Providing an annotator/curator with similar/related Characters may offer more context and support the process of tag disambiguation. With this in mind, you can now find similar Characters for an annotation using a federated query as follows.

GraphQL Federation over GraphDB, MongoDB and a Semantic Vector Space

The platforms GraphQL federation service aggregates/combines each federated schema/service into a single schema. It does this by requesting the full GraphQL Schema Definition Language (SDL) schema from each service.

For example, here is the full auto-generated Semantic Objects SDL. You will notice that the SDL includes all the federation directives required to join the schemas at the federation gateway. Including @extend, @external, @requires, and the _entites root query.

Star Wars Universe GraphQL Service : Schema Definition Language Query

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https://swapi-platform.ontotext.com/graphql
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true

query SemanticObjectServiceDefinition { _service { sdl } }

 

 

 

Once the aggregated schema is in place, the following GraphQL query can be invoked to retrieve data from the following locations, without the client knowing where the data resides.

  1. Web Annotation – MongoDB JSON-LD
  2. Similar Characters – GraphDB Semantic Vector Space
  3. Character Names – GraphDB RDF

Web Annotation, Star Wars Universe and Character Similarity GraphQL Services : Retrieve annotation, with similar Characters and Star Wars universe objects and properties

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https://swapi-platform.ontotext.com/federation
eyJhbGciOiJIUzI1NiIsInR5cCI6IkpXVCIsImtpZCI6ImJNODctcWV3SldXTWRMRjIzNUtXUmluTlp4TDA0ZngzIn0.eyJhdWQiOiI2NzJjYTdiMy1jMzcyLTRkZjMtODJkOC05YTFhMGQ3ZDY4YzEiLCJleHAiOjE4MzMwMzE4OTQsImlhdCI6MTY3NTM1MTg5NCwiaXNzIjoic3dhcGktcGxhdGZvcm0ub250b3RleHQuY29tIiwic3ViIjoiZTlmOWQzNGQtZThmMS00ODM1LTlkMzAtOWRjNmU5YjQ4ZmMzIiwianRpIjoiMTZmZDJjOTUtNzNkZi00ZGE4LTkwMDgtMTRhYmQ1NTIyN2RhIiwiYXV0aGVudGljYXRpb25UeXBlIjoiUEFTU1dPUkQiLCJlbWFpbCI6InJlYWRvbmx5dXNlckBleGFtcGxlLmNvbSIsImVtYWlsX3ZlcmlmaWVkIjp0cnVlLCJwcmVmZXJyZWRfdXNlcm5hbWUiOiJSZWFkT25seVVzZXIiLCJhcHBsaWNhdGlvbklkIjoiNjcyY2E3YjMtYzM3Mi00ZGYzLTgyZDgtOWExYTBkN2Q2OGMxIiwicm9sZXMiOlsiUmVhZE9ubHkiXSwiZGF0YSI6e319.oGnOYmgdMPtcEK0mrEFOIiNXvrPC4W6m6PBYthP42QQ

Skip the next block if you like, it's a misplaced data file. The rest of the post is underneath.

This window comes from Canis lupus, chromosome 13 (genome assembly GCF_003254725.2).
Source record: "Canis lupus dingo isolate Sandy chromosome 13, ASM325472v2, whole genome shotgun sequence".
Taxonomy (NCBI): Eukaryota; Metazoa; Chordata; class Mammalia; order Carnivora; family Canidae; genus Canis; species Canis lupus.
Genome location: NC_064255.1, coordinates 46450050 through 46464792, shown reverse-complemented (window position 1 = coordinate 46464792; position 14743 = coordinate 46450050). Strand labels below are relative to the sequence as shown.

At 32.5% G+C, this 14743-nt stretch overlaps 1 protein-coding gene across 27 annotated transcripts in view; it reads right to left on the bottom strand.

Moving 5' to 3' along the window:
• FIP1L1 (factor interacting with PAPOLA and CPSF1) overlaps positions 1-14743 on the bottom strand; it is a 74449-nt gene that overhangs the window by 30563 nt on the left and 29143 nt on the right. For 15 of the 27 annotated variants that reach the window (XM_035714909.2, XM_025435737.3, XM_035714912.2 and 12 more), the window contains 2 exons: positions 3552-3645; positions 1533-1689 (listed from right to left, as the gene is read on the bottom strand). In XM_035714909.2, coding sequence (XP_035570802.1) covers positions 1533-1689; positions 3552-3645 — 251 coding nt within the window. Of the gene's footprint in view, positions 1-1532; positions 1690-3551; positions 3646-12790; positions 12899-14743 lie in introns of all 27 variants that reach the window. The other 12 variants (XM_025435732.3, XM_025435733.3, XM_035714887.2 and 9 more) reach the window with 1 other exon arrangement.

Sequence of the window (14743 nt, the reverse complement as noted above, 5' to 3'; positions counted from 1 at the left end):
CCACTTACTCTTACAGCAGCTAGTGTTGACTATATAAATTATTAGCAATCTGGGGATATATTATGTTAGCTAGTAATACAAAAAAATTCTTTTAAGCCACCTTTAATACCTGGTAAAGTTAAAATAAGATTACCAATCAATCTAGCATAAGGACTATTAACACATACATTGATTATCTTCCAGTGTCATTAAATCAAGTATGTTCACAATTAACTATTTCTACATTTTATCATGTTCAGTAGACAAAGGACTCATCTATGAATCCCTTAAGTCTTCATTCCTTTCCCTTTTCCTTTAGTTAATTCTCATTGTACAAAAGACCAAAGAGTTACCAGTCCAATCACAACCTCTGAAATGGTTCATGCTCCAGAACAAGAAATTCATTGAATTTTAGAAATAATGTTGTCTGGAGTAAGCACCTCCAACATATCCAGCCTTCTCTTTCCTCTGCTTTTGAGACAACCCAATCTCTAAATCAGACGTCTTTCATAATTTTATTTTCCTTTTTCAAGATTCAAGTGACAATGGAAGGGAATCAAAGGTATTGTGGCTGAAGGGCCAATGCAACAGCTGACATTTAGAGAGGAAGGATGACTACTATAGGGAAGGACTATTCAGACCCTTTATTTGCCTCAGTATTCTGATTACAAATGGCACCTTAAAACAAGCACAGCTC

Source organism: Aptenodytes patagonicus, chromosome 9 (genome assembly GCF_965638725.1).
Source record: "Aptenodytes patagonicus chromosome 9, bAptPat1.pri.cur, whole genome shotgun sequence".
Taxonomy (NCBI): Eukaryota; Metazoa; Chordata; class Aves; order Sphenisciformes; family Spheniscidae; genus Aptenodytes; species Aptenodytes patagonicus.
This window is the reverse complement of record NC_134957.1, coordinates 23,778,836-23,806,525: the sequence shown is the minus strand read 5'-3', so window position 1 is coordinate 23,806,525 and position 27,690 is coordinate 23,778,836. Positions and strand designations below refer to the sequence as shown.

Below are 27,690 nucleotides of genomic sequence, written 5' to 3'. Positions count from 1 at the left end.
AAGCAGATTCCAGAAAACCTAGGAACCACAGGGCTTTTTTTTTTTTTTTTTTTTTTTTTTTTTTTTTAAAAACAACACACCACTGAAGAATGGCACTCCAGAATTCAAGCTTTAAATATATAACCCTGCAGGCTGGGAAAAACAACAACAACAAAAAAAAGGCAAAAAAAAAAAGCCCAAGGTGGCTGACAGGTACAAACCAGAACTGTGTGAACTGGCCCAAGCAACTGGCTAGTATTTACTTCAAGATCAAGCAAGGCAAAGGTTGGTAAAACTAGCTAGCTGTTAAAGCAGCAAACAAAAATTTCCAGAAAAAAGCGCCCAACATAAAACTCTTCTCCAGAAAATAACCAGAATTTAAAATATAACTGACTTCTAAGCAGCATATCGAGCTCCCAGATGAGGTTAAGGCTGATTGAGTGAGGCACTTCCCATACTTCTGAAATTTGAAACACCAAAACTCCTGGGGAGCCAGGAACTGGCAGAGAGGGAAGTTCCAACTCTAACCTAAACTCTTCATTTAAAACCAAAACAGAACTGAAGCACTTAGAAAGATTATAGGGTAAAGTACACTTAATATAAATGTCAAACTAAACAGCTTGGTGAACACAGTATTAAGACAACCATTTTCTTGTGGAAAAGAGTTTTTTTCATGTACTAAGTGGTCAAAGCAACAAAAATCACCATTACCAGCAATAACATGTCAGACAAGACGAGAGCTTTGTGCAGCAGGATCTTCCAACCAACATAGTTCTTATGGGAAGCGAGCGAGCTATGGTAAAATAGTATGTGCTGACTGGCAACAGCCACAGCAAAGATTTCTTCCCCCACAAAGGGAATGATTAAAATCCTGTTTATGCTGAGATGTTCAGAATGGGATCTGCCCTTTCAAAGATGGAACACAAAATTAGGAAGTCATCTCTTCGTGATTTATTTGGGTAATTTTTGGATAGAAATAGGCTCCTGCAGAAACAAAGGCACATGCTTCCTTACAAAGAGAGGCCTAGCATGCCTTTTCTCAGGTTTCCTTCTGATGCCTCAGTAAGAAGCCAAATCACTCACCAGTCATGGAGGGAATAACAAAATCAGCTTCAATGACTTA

true

query { annotation(id: “https://www.ontotext.com/blog/the-rise-of-the-knowledge-graph/annotation/1”) { body { source { name similar { name height eyeColor mass hairColor } } purpose } } }

 

 

 

This GraphQL query can be further expanded with additional details from the Star Wars RDF graph such as Character home world, etc..etc..etc..

Web Annotation, Star Wars Universe and Character Similarity GraphQL Services : Retrieve annotation, with similar Characters, Characters Home Planet and Starships

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https://swapi-platform.ontotext.com/federation
eyJhbGciOiJIUzI1NiIsInR5cCI6IkpXVCIsImtpZCI6ImJNODctcWV3SldXTWRMRjIzNUtXUmluTlp4TDA0ZngzIn0.eyJhdWQiOiI2NzJjYTdiMy1jMzcyLTRkZjMtODJkOC05YTFhMGQ3ZDY4YzEiLCJleHAiOjE4MzMwMzE4OTQsImlhdCI6MTY3NTM1MTg5NCwiaXNzIjoic3dhcGktcGxhdGZvcm0ub250b3RleHQuY29tIiwic3ViIjoiZTlmOWQzNGQtZThmMS00ODM1LTlkMzAtOWRjNmU5YjQ4ZmMzIiwianRpIjoiMTZmZDJjOTUtNzNkZi00ZGE4LTkwMDgtMTRhYmQ1NTIyN2RhIiwiYXV0aGVudGljYXRpb25UeXBlIjoiUEFTU1dPUkQiLCJlbWFpbCI6InJlYWRvbmx5dXNlckBleGFtcGxlLmNvbSIsImVtYWlsX3ZlcmlmaWVkIjp0cnVlLCJwcmVmZXJyZWRfdXNlcm5hbWUiOiJSZWFkT25seVVzZXIiLCJhcHBsaWNhdGlvbklkIjoiNjcyY2E3YjMtYzM3Mi00ZGYzLTgyZDgtOWExYTBkN2Q2OGMxIiwicm9sZXMiOlsiUmVhZE9ubHkiXSwiZGF0YSI6e319.oGnOYmgdMPtcEK0mrEFOIiNXvrPC4W6m6PBYthP42QQ
true

query { annotation(id: “https://www.ontotext.com/blog/the-rise-of-the-knowledge-graph/annotation/1”) { body { source { name similar { name homeworld { name } starship { name } } } purpose } } }

 

 

 

Trade Federation

Ontotext Platform includes GraphQL federation because it provides a lot of flexibility. You are able to achieve a lot:

  • Avoid monolithic graph architectures that are hard to maintain and manage. Avoiding small changes that become large challenges due to tight model and service coupling.
  • Query across multiple systems using a single API, without needing to know the location of the data.
  • Provide a single ubiquitous API language across bounded contexts with easily identifiable shared boundaries.
  • Flexibly develop, scale-out, deploy and manage services in relative isolation.
  • Combine the best tools for the job; using persistence stores that are most applicable, performant and resilient for the data in question

When you are able to make use of GraphQL federation, and bounded context architectures in combination with very large GraphDB databases you can make the right decisions as to when, where, and how you access your data.

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Article's content

Head Of Architecture at Allen & Overy

Jem is an experienced software practitioner, architect, and director of development. He has proven himself as one of the best semantic technology solution architects previously working at the BBC and the FT. As Chief Solution Architect, he is helping Ontotext to deliver a comprehensive analytics and publishing platform.